Suggestions for Universalism Syllabus for UU Seminarians

The UU Salon question this month is about Universalism.  As it so happens, your Transient and Permanent host will soon be teaching a course on Universalism for Starr King School of the Ministry, one of the two Unitarian-Universalist seminaries.  This is believed to be the only current academic course on Universalism on the planet, though it is difficult to verify that assumption (there are courses that include some material on Universalism, but apparently none with a specific Universalist focus). Even if–hopefully–there really are other courses on this subject being taught somewhere, it’s undeniable that this is a woefully neglected topic of historical and theological instruction and research.  Luckily, the SKSM course will be offered online, so students and interested parties anywhere in the world will be able to participate.

The syllabus is in the process of being formulated.  Do you have suggestions for material that you think ought to go on the list?  Howabout more contemporary Universalist materials?  No promises, but this is your opportunity to possibly help shape the religious instruction of future UU and other liberal ministerial leaders.

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9 Comments

Filed under Liberal Religious History, Universalism

9 responses to “Suggestions for Universalism Syllabus for UU Seminarians

  1. YES!

    Modern:

    Universalist Call to Evangelism:
    Testimony as a Spiritual Practice
    Rev. Jennifer Owen-O’Quill
    Prairie Group – Concluding Paper
    November, 2009

  2. How about Carlton Pearson’s “Gospel of Inclusion”? That way there’s Universalism from outside a UU context.

  3. I wonder how much the teaching on universalism is about the historical record? There are courses that teach where we were, but how much goes into teaching the proof of what universalism is today? If this U is only about what happened in the past, then it is no longer a living tradition and less relevant.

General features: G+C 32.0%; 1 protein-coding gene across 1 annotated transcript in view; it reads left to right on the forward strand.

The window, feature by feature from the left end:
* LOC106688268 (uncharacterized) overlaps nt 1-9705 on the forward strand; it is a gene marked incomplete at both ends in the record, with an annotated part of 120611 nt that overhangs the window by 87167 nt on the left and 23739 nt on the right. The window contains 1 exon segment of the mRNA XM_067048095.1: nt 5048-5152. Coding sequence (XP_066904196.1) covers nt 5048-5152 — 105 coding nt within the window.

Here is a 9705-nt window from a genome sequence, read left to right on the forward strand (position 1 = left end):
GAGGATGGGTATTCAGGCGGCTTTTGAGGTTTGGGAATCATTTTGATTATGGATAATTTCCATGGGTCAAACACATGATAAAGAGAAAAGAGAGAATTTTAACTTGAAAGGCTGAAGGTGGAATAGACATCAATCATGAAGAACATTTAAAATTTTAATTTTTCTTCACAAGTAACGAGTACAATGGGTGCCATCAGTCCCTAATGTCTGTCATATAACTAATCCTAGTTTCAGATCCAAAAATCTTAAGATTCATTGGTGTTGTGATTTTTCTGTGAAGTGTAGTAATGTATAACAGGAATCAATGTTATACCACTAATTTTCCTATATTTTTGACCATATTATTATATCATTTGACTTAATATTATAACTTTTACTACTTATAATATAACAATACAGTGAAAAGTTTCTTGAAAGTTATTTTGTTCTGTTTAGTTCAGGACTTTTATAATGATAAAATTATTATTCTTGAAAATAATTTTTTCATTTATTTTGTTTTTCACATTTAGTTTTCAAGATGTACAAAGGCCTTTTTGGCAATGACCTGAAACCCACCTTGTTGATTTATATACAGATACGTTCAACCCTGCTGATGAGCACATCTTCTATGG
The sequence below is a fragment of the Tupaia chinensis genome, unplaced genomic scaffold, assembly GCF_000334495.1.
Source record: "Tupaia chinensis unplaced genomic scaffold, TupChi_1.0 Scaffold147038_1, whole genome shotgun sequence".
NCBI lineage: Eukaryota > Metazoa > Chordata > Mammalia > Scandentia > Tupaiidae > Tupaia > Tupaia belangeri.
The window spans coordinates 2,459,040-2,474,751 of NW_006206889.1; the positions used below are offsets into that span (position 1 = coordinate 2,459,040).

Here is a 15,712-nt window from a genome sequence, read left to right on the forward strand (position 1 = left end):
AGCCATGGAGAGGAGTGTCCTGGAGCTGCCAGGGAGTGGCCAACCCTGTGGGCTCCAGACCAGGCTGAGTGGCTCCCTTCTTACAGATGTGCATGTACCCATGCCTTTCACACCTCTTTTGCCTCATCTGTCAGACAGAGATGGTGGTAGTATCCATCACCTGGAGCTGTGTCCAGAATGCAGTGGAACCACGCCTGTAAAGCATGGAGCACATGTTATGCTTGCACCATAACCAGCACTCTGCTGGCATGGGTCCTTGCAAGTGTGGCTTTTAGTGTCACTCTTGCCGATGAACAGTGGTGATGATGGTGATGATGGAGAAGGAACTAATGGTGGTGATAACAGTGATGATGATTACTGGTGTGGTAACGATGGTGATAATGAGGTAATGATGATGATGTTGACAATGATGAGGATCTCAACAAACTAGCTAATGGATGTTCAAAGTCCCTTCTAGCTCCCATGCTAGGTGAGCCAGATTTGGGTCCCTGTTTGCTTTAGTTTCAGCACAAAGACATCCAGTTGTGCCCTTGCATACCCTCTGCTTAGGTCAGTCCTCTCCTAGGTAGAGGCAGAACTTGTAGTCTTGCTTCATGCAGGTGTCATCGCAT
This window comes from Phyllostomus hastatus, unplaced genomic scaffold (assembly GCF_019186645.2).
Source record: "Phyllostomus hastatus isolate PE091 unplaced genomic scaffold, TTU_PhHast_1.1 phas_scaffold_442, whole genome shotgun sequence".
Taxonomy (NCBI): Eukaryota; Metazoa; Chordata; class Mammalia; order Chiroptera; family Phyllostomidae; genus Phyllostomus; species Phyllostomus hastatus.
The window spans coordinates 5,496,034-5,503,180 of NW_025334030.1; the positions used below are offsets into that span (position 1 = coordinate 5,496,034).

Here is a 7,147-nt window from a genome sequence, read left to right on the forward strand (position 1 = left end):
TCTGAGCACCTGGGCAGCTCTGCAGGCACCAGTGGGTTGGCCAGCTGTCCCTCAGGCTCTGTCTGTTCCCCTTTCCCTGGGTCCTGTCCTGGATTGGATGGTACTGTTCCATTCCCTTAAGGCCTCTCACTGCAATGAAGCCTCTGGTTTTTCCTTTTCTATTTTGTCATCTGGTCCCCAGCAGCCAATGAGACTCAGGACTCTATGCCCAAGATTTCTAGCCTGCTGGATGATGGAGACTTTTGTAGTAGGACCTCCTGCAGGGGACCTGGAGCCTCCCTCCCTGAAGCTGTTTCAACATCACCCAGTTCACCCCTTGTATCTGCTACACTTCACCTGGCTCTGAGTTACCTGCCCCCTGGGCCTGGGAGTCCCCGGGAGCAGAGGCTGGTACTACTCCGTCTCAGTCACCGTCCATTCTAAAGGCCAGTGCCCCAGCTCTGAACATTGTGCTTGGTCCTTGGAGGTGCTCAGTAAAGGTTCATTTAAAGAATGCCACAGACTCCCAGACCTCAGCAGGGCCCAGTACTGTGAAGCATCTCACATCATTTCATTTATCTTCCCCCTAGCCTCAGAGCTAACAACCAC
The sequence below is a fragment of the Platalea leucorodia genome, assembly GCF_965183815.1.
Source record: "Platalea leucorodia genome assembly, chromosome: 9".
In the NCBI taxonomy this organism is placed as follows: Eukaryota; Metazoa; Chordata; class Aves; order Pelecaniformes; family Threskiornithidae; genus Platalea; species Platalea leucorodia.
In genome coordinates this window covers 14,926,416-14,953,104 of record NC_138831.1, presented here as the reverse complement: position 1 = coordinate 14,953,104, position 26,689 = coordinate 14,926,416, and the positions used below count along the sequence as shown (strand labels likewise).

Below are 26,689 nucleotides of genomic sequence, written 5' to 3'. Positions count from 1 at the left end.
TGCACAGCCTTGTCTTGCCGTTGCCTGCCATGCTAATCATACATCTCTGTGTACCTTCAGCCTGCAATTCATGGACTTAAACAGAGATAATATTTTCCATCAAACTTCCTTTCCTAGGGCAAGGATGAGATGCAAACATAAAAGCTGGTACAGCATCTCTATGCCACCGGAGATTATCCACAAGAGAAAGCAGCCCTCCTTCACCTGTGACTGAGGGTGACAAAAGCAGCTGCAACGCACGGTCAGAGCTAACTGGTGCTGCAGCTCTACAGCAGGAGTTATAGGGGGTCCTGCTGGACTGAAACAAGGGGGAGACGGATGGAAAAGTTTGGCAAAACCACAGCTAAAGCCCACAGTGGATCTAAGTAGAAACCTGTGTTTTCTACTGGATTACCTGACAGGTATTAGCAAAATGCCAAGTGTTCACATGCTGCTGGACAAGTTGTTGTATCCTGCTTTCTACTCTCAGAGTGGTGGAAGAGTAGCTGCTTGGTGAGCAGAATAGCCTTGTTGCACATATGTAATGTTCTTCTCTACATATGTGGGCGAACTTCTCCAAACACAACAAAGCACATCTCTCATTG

4. NOT as a primary or academic source but for (future) ministers to familiarize themselves with as a resource for use in the congregation and as something to critique with that congregational function in mind – in light of what students have learned in the course – there is:

    Universalism 101: God is Love: An Introduction for Leaders of Unitarian Universalist Congregations.
    by Richard Trudeau (2009)
    ISBN: 1-4392-5143-6
    ISBN-13: 9781439251430

    It is quite short, having only 91 pages of text, 5 pages of notes, and a supplementary reading list of just 7 books and 3 articles.

  5. Dan

    Three books I was assigned in my seminary career by some excellent teachers that are worth considering in a course on Universalism:

    In the Hands of a Happy God: The “No-Hellers” of Central Appalachia, by Howard Dorgan, documents the development and current status of Primitive Baptist Universalists (PBU), who probably originated when someone read Ballou’s Treatise. Dean Grodzins used this as a text in his brilliant course in UU history at Meadville Lombard to make students reflect on how the boundaries of denominations are set. If we share some theology with PBU, why are we so certain that we would never be able to merge with them? And it’s also interesting that PBU polity doesn’t seem all that alien to us. In fact, we’re probably closer to PBU than to Carleton Pearson. Which makes one think….

    George Huntston Williams’s American Universalism (4th ed.) has some brilliant moments. Williams’s breadth of learning, and the depth of his thinking, make up for his sometimes difficult writing style. Williams has some very interesting thoughts on Universalist ecclesiology. Besides, any graduate student with an interest in the Radical Reformation and its descendants (which means all UU seminary students) simply has to read something by Williams — Bill Murry made me read Williams’s The Radical Reformation, but American Universalism is much shorter, and you still get a taste of Williams’s erudition.